Singapore Customs Foils Attempts to
Smuggle In Controlled Goods


To ensure the integrity of the trading system, Singapore Customs adopts a
risk-assessment framework to identify 'suspicious' consignments for checks before they enter Singapore. Working closely with other controlling agencies, Singapore Customs recently thwarted attempts by two importers to smuggle controlled goods into the country.

Over 5,600 pieces of snake skin were seized from a consignment originating from Batam, Indonesia.

An importer thought he could skirt the law by smuggling in snake skins and falsely declaring them as jackets. In another case, a uniform manufacturer tried to sneak illegal soil into Singapore, among its usual shipment of textile materials and umbrellas.

What these importers did not know was that Singapore Customs officers were already tracking their
'suspicious' consignments.

Singapore Customs worked closely with the Immigration & Checkpoints Authority (ICA) to intercept the two targeted consignments at the checkpoints. These cases are currently being investigated by the Agri-Food & Veterinary
Authority (AVA).

ASSESSING CARGO RISKS

Four species of snake skins were found. From top: python, oriental rat snake, cobra and water snake skins. The first three species are endangered and protected by law.

Risk assessment is a cornerstone in ensuring trade security. By proactively sifting out high-risk consignments before they come into Singapore, Singapore Customs keeps a tight control on illegal cargo while facilitating the smooth flow of legitimate goods in and out of
the country.

Risk assessment officers from Singapore Customs work closely with controlling agencies such as the AVA, Health Sciences Authority (HSA) and the National Environment Agency (NEA) to deter and apprehend traders who violate import and export regulations. Controlling agencies are the authorities that provide permission for the import of controlled goods like pharmaceuticals and animal products. The whole-of-government approach enables a comprehensive response to complex enforcement challenges.

In 2011, the collaboration between agencies led to the detection of an NEA case involving lead battery waste falsely declared as scrap metal, and a HSA case involving sex drugs falsely declared as toys.

LARGEST SHIPMENT OF ILLEGAL SNAKE SKINS
IN FIVE YEARS

On 7 August 2012, Singapore Customs and ICA officers thwarted an attempt to illegally import more than 5,600 pieces of snake skin into Singapore. This is the largest consignment of snake skin uncovered by Singapore authorities in five years.

Singapore Customs identified a consignment declared as jackets imported from Batam, Indonesia, for examination. ICA officers conducted checks on the lorry carrying the goods at Jurong Scanning Station and uncovered four bales of snake skin.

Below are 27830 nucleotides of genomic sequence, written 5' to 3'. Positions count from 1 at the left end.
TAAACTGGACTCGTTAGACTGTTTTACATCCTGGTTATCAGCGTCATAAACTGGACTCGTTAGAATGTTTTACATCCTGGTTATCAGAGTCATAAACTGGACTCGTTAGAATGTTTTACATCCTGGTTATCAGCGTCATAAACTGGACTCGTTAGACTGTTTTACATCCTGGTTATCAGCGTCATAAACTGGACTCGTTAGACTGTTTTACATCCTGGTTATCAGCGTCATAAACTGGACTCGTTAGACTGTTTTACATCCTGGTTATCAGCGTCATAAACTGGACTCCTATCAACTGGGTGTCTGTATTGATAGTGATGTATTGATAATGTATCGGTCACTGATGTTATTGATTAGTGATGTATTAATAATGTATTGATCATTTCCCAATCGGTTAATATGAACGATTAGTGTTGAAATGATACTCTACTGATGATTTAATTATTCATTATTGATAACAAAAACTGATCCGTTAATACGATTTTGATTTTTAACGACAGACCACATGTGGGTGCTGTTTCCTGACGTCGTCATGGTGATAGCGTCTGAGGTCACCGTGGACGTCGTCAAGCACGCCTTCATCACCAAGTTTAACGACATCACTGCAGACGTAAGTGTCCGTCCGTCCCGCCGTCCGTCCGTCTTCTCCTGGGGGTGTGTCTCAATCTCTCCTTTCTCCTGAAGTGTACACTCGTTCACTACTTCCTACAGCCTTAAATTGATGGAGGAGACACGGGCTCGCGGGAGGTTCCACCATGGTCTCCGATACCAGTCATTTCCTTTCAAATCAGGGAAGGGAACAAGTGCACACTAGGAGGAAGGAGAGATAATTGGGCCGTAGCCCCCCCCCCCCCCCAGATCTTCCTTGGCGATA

The consignment included 5,634 pieces of python, cobra, oriental rat snake and water snake skins and had a street value of nearly S$5,000. Of these, over 2,100 pieces (python, oriental rat snake and cobra skins) are protected under the Convention on International Trade in Endangered Species of Wild Fauna and Flora (CITES). Singapore is a signatory of the treaty, which protects endangered species through the imposition of trade restrictions.

Under Singapore's Endangered Species (Import and Export) Act, the export and import of snake skins protected under the Convention must be accompanied by CITES permits from the exporting and importing countries, which is issued by AVA in Singapore.

As it is an offence to import or export CITES-protected species without a permit from AVA, offenders can be fined up to $500,000, jailed for up to two years, or both.

ILLEGAL IMPORT OF SOIL

The illegal bags of soil were found in a container with textile material and umbrellas.

Singapore Customs targeted for examination a container from Huangpu, China, that was declared to contain textile material and umbrellas by a uniform manufacturer. When ICA officers intercepted the 20-foot container at Tanjong Pagar Gate on 22 August 2012, they discovered something else.

A total of 823 bags of soil, commonly used for growing plants, were found in the container.

The import of soil into Singapore is regulated under the Control of Plants Act – Plant Importation Rules. Under the Act, the import of soil must be covered by a valid import permit issued by AVA. A phytosanitary certificate from the exporting country is also required to certify that the soil is free from any plant parasites and pests, to prevent their introduction into Singapore.

Failure to comply with these requirements can lead to a $10,000 fine and/or imprisonment of up to three years.

A uniform manufacturer tried to smuggle 823 bags of soil from Huangpu, China, into Singapore.

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